Okay, I’ll say it. I predict that the plaintiffs will win by a vote of 5 to 4. Not that they should. Why?
1. While I agree with the government that Chevron deference is warranted, this doctrine is too squishy to constrain a majority of the Court. Academic research shows that Supreme Court justices don’t take Chevron very seriously.
2. And while I think the government’s interpretation is better than the plaintiffs’, I don’t think the plaintiffs’ interpretation is crazy. This sort of thing–where the relevant statutory language taken in isolation seems clear and is allowed to trump context even if context provides powerful evidence that the language was not intended–happens all the time in the courts. Whatever you think of textualism and how it should be done, the conservative justices won’t have to engage in embarrassing linguistic gymnastics to find for the plaintiffs.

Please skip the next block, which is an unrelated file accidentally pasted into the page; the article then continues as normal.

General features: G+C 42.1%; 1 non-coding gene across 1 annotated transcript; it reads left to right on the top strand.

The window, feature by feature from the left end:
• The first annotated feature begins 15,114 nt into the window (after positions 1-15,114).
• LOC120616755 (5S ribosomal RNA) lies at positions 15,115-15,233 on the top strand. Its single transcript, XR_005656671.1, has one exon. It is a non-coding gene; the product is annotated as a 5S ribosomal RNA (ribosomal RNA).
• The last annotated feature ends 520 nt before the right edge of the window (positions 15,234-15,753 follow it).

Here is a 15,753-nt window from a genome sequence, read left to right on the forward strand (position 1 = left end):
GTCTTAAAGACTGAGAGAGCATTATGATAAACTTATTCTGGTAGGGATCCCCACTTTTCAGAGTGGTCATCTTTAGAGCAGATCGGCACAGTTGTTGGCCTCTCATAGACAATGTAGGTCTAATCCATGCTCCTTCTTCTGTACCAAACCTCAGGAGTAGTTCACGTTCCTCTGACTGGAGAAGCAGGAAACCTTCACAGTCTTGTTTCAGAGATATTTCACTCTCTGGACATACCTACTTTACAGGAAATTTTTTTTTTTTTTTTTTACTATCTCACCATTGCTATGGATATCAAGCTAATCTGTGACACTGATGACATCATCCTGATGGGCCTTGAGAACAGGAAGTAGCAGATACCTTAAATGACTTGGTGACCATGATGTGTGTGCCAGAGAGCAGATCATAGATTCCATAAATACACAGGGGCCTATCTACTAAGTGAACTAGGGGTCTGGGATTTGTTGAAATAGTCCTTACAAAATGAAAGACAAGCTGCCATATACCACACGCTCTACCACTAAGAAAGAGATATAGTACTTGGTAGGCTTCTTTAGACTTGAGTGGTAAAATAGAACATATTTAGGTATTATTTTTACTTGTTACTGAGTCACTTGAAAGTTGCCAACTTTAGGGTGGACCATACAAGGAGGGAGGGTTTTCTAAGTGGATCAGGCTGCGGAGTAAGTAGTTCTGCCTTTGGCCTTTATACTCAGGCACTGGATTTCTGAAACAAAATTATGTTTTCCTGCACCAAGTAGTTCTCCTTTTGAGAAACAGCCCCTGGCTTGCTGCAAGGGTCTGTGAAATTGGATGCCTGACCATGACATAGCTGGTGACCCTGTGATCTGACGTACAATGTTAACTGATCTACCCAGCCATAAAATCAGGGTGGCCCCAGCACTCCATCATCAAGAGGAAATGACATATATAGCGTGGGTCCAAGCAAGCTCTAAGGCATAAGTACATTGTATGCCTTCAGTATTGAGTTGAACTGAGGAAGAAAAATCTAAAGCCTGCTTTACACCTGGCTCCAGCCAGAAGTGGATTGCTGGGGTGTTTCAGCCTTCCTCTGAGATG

3. And, finally, as I explain in Slate, justices who hate Obamacare and see it as an extension of the hated New Deal administrative state will, even if they try to be conscientious, find the plaintiff’s interpretation more persuasive. This is the well-known power of motivated reasoning. Not that I’m subject to motivated reasoning, or am I?